America’s first black woman artist

Edmonia Lewis was a Neoclassicist, but her work explored issues of race and gender before these were even concepts.

The Death of Cleopatra, 1876, Edmonia Lewis, courtesy Smithsonian American Art Museum.
The first school of American women sculptors arose, paradoxically, in Italy, around Massachusetts-born Harriet Hosmer. These women went to Rome to take advantage of trained carvers and craftsmen and the access to pure white Carraramarble. Along with their male peers, they mined the rich vein of Neoclassicism. America was wealthy and the monument business was booming.
For women artists, there was the additional advantage of breaking away from the social strictures of home. Carving stone is hard physical work, considered uniquely unfeminine in the culture of the time.
Not that they escaped completely. There were plenty of conventional men among the expatriates. Henry James famously described them as “that strange sisterhood of American ‘lady sculptors’ who at one time settled upon the seven hills [of Rome] in a white, marmorean flock.”
Edmonia Lewis, c. 1870, courtesy National Portrait Gallery.
“One of the sisterhood,” James continued, “was a negress, whose colour, picturesquely contrasting with that of her plastic material, was the pleading agent of her fame.” Ouch.
He was referring to Edmonia Lewis, who is now considered the first prominent American female minority artist. Devoutly Catholic, she created many religious works, much of which are lost. Her oeuvre also included portrait busts and classical themes.
Lewis was born in Greenbush, Rensselaer County, New York, in 1844. Her father was of Haitian descent and her mother was Mississauga Ojibwe and African. Lewis was orphaned by the age of nine and adopted by two aunts who lived near Niagara Falls and sold souviners to tourists. At age 12, she was sent to a Free Baptist abolitionist school in central New York, and went from there to Oberlin College. After a childhood of absolute freedom, the strictures of civilization were uncomfortable.
Old Arrow Maker, 1872, is nominally an illustration of a passage from the Song of Hiawatha by Henry Wadsworth Longfellow. It’s also an evocation of Lewis’ own childhood. Courtesy Smithsonian American Art Museum.
“Until I was twelve years old I led this wandering life, fishing and swimming and making moccasins. I was then sent to school for three years… but was declared to be wild—they could do nothing with me,” she recollected.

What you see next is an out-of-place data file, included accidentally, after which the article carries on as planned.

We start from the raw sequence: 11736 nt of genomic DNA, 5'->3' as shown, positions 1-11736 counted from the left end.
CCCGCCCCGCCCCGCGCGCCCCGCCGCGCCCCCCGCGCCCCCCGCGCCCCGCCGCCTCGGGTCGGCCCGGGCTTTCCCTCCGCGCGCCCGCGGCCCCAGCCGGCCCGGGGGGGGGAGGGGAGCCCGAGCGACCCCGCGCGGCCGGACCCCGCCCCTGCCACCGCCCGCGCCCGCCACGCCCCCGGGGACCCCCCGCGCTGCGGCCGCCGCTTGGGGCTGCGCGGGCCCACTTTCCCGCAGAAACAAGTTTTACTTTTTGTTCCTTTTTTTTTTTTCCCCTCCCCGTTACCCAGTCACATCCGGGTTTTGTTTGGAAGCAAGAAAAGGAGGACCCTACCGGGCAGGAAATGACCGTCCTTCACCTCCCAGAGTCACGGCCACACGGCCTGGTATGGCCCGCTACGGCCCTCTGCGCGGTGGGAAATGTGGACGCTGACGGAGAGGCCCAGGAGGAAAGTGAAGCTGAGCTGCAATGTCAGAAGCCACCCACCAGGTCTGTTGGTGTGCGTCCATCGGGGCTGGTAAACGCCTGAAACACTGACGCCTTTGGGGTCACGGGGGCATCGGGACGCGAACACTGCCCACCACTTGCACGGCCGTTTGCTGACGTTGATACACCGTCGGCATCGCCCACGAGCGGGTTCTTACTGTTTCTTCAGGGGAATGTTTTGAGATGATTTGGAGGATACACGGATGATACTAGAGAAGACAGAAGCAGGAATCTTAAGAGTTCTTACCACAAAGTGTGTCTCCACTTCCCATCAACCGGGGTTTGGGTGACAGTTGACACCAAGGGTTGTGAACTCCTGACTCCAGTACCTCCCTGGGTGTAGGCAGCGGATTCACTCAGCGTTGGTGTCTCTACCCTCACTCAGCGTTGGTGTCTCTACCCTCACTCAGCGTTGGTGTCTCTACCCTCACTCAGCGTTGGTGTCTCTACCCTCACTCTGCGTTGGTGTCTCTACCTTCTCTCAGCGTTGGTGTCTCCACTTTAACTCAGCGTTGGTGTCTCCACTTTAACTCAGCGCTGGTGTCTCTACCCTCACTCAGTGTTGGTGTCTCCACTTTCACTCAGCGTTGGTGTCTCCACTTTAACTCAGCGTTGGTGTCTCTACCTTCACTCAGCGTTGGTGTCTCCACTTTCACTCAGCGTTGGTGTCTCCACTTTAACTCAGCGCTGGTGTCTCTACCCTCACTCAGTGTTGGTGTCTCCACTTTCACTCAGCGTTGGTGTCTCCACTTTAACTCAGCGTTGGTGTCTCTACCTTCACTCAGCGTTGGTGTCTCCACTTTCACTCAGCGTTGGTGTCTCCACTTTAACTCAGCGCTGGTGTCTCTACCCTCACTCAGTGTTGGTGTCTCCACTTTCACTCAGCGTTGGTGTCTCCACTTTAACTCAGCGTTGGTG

At Oberlin, she was accused of poisoning two friends with an aphrodisiac, a nod to her Haitian background. From that point, she was a marked woman. Another accusation, of stealing, prevented her graduation and she moved to Boston to take up training in sculpture. Again, her relationship with her mentor and teacher, Edward Augustus Brackett, broke down into acrimony.
Lewis’ Portrait of Colonel Robert Gould Shaw, c. 1866, was one of the sales that enabled her to leave Boston for Rome. Courtesy Museum of African American History.
Meanwhile, she was lauded as a success in the Abolitionist press, bringing commissions and attention before she was fully prepared to deal with them. She left for Rome and a new start.
At the height of her popularity in the ‘60s and ‘70s, her studio was frequented by visitors fascinated by her charm and exotic clothing and background.
Lewis’ most celebrated sculpture was the monumental Death of Cleopatra, created for the 1876 Centennial Exposition in Philadelphia. Cleopatra killed herself after the death of her lover and ally, Mark Antony. In the 19th century imagination, she was Africa, he was Europe.
The public was accustomed to depictions of the dying queen as regal, calm and composed. Lewis’ depiction is of a sprawling, inelegant woman, on her throne, in the throes of death. As she did so often in her work, she was quietly looking at issues of race and gender in a novel way.

Monday Morning Art School: how to draw a boat

This exercise is like learning perspective. You’ll never draw this way in the real world, but practicing it will improve your harborside skills.
Cadet, by Carol L. Douglas
I tell my students that it’s best to paint a boat from the deck of another boat or a floating dock. If you can’t, then keep your distance. The tides in Rockport average about 12 feet. That means that if you stand on the public landing painting the lovely and graceful Heron, her angle is going to shift more than 20° over six hours. That’s an impossible perspective shift to manage.
There aren’t tides on lakes, obviously, but the waterline-view of a boat is still often the loveliest view.
Two figure eights. The top one is going to be stern-facing; the bottom one is going to be bow-facing. Thus the lines on the right are straight for the sides of the transom, curved for the bow. I made the bow loop slightly bigger because in practice the bow is likely to be higher.